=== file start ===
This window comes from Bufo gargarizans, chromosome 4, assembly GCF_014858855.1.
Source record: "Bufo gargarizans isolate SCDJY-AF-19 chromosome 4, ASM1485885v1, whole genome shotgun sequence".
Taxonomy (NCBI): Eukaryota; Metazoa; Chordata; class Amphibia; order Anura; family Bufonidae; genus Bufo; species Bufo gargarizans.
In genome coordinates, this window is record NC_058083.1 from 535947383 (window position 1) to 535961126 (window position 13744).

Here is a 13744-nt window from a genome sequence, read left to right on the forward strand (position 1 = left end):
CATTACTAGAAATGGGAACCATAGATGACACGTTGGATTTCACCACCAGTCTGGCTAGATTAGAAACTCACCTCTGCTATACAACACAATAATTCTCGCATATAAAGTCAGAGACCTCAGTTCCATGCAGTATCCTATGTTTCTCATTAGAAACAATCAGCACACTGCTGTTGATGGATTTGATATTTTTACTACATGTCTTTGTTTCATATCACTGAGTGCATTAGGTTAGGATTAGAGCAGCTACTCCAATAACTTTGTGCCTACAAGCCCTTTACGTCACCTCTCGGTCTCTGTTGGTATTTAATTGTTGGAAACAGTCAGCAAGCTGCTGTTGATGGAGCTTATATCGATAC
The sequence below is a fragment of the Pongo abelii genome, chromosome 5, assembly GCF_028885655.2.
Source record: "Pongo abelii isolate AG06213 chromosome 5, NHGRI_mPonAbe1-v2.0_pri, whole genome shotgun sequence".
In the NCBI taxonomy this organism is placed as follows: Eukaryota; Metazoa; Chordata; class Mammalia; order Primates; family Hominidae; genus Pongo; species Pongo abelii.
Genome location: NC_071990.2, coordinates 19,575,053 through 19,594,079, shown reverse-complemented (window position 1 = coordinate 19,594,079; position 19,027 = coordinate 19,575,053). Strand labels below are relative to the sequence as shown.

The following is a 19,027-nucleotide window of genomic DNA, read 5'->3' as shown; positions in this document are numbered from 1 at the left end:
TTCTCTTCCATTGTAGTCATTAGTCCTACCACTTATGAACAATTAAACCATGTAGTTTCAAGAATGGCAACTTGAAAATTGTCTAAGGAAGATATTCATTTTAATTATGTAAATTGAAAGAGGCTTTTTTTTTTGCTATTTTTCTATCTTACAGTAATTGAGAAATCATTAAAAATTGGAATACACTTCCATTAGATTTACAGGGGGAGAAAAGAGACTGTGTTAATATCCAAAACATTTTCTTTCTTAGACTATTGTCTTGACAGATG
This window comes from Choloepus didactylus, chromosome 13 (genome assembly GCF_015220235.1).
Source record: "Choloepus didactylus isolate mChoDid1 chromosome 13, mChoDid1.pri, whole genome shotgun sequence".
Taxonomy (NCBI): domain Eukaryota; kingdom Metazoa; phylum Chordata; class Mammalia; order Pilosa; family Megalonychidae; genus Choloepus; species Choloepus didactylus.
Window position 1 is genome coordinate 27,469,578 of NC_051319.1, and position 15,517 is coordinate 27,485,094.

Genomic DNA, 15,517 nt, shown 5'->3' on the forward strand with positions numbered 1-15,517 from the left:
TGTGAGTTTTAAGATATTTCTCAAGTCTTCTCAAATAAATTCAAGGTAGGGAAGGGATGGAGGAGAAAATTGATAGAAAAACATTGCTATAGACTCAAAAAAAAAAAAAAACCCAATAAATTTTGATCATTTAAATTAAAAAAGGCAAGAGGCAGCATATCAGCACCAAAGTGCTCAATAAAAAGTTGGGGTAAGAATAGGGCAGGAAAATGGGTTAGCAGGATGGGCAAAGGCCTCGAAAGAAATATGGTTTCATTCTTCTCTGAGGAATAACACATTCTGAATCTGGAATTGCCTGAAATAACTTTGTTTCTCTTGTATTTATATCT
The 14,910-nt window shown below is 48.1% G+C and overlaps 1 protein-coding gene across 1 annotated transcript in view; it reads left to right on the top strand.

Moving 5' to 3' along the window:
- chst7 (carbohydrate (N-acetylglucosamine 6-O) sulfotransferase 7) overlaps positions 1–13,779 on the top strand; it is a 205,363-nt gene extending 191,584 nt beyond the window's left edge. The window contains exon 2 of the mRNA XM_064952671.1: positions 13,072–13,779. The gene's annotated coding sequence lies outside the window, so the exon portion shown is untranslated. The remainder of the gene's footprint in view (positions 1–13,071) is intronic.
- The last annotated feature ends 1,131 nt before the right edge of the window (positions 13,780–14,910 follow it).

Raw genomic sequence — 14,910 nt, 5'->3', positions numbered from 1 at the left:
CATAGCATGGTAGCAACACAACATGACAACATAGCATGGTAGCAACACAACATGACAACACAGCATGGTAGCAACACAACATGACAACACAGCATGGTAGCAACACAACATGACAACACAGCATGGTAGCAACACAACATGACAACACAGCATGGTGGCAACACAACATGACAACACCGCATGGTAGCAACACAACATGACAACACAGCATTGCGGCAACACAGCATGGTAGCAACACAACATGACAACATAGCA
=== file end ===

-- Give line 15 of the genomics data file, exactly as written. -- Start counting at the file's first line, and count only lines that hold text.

Taxonomy (NCBI): domain Eukaryota; kingdom Metazoa; phylum Chordata; class Mammalia; order Pilosa; family Megalonychidae; genus Choloepus; species Choloepus didactylus.